“The Days That Makes Us Happy Makes Us Wise”– John Masefield
John Masefield Short Biography
John Masefield, widely known as the “sea poet”, sailed in the literary ocean as one of the most distinguished poet of all time. During his prominent days, few only knew as it appears nowadays, that he is not just a poet but also a dramatist, historian, novelist, and writer of short stories. He sailed the sea for many years and from those islands and costal community he stored so many footprints from the sand that later helped him become one of most respected poet of all time.
John Masefield was born in Ledbury, Herefordshire, on June 1, 1878. He grew up in his aunt’s house with other siblings after both mother and father died when he is still a young innocent boy. Young John doesn’t like school that much, he rather want to roam around and hike at nearby woods. His adventurous nature led him to become a sailor at the age of fourteen, to a merchant ship.
Although he lacked interest in studying indoors, John still love to read and one in particular that caught his attention are the poems of Sir Walter Scott. He began reading Scott’s poem at the age of ten and also developed his interest at Percy’s Reliques of Ancient Poetry. When he began his life as a sailor, he reads Macauly’s Lays of Ancient Rome.
These literary greats and their masterpieces helped him to cultivate his love in writing and began writing his own version of their poems. After spending more than two years at the sea, John realized he needed to step out of the ship and began his writing journey off the shore. So, in April of 1895, he landed at New York bay with only five dollars in his pocket and an intense yearning for a literary career.
In New York, he worked in a carpet factory while spending his free time a nearby book shop reading works of Chaucer. Remembering those times John said, “I did not begin to read poetry with passion and system until 1896. I was living then in Yonkers, New York (at 8 Maple Street). Chaucer was the poet, and the Parliament of Fowls the poem of my conversion. I read the Parliament all through one Sunday afternoon, with the feeling that I had been kept out of my inheritance and had suddenly entered upon it, and had found it a new world of wonder and delight. I had never realized, until then, what poetry could be. After that Sunday afternoon I read many poets (Chaucer, Keats, Shelley, Milton, and Shakespeare, more than others) and wrote many imitations of them. About a year later, when I was living in London, I wrote two or three of the verses now printed in SALT WATER BALLADS”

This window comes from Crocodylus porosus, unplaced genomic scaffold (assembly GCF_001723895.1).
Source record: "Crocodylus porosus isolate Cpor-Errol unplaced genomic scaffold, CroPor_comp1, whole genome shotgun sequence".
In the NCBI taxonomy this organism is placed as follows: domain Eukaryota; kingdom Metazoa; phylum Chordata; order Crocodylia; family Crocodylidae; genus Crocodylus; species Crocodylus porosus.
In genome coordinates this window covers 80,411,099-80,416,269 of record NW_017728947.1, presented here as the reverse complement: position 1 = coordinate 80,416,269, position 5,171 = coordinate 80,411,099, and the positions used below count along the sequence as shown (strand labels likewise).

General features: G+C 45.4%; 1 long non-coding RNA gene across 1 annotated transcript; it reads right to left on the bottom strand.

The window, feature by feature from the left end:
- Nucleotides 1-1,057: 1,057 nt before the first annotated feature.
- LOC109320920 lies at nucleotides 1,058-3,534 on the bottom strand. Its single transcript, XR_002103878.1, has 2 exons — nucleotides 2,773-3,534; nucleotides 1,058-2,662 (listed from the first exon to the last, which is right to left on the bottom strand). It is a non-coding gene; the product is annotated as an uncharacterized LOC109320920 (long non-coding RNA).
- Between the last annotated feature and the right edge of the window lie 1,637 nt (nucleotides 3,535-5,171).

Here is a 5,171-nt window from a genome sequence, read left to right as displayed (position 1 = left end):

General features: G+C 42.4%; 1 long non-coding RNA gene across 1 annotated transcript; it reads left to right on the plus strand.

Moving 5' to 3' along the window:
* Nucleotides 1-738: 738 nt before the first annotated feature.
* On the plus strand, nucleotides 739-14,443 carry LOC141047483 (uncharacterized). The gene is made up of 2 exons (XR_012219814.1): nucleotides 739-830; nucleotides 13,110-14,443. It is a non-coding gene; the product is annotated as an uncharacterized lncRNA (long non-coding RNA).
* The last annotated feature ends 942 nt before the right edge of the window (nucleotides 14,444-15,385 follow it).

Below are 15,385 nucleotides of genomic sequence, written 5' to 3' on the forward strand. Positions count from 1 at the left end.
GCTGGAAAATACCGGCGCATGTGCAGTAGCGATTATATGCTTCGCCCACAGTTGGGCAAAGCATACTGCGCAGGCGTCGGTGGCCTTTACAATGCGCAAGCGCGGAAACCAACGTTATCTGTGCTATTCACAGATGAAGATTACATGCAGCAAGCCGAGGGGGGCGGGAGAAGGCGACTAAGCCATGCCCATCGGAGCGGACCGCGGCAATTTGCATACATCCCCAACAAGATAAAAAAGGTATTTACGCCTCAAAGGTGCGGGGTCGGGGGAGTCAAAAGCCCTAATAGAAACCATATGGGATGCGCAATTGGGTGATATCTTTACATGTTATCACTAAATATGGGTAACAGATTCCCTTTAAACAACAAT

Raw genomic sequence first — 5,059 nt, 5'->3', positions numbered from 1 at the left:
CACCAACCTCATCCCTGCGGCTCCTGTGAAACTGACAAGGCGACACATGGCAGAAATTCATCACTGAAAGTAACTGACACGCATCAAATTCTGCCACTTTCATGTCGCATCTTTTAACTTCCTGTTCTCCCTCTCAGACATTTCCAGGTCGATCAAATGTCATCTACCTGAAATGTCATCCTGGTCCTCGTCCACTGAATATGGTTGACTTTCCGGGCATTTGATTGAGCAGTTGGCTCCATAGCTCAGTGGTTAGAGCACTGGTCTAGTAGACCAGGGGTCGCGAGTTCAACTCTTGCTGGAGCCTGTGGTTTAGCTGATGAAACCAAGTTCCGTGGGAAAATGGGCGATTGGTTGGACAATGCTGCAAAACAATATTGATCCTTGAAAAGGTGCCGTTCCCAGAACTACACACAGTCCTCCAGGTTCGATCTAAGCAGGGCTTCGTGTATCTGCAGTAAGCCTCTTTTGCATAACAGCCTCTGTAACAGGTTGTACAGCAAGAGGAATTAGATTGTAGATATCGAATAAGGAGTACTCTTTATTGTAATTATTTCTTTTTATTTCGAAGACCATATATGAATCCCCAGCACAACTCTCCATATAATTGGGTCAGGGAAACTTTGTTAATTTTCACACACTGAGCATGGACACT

SALT WATER BALLADS was published in 1902 in England after his years of vigorous apprenticeship at London literary halls. Salt Water Ballads received numerous applauds from the keen eye of public and from leading writers of his era, including William Butler Yeats. The Book awarded him the recognition he yearned for years. A year after, John Masefield released another book followed by another until he published his first novel in 1908. That novel entitled “Captain Margaret” was widely famous and can easily be distinguished because of its poetic tone that was sustained throughout the book.
His writing prowess appointed him a Poet Laureate from 1930 until 1967. He also received a Shakespeare Prize in 1938. John Masefield find a match to his literary mind when he met Constance de la Cherois-Crommelin, a highly educated woman. They married in 1903 and had two children, a son and a daughter.
John Masefield Poems
"Sea Fever" I must go down to the seas again, to the lonely sea and the sky, And all I ask is a tall ship and a star to steer her by, And the wheel's kick and the wind's song and the white sail's shaking, And a grey mist on the sea's face, and a grey dawn breaking. I must go down to the seas again, for the call of the running tide Is a wild call and a clear call that may not be denied; And all I ask is a windy day with the white clouds flying, And the flung spray and the blown spume, and the sea-gulls crying. I must go down to the seas again, to the vagrant gypsy life, To the gull's way and the whale's way, where the wind's like a whetted knife; And all I ask is a merry yarn from a laughing fellow-rover, And quiet sleep and a sweet dream when the long trick's over.
"Beauty" I have seen dawn and sunset on moors and windy hills Coming in solemn beauty like slow old tunes of Spain: I have seen the lady April bringing the daffodils, Bringing the springing grass and the soft warm April rain. I have heard the song of the blossoms and the old chant of the sea, And seen strange lands from under the arched white sails of ships; But the loveliest thing of beauty God ever has shown to me, Are her voice, and her hair, and eyes, and the dear red curve of her lips.
"A Wanderer's Song" A wind's in the heart of me, a fire's in my heels, I am tired of brick and stone and rumbling wagon-wheels; I hunger for the sea's edge, the limit of the land, Where the wild old Atlantic is shouting on the sand. Oh I'll be going, leaving the noises of the street, To where a lifting foresail-foot is yanking at the sheet; To a windy, tossing anchorage where yawls and ketches ride, Oh I'll be going, going, until I meet the tide. And first I'll hear the sea-wind, the mewing of the gulls, The clucking, sucking of the sea about the rusty hulls, The songs at the capstan at the hooker warping out, And then the heart of me'll know I'm there or thereabout. Oh I am sick of brick and stone, the heart of me is sick, For windy green, unquiet sea, the realm of Moby Dick; And I'll be going, going, from the roaring of the wheels, For a wind's in the heart of me, a fire's in my heels.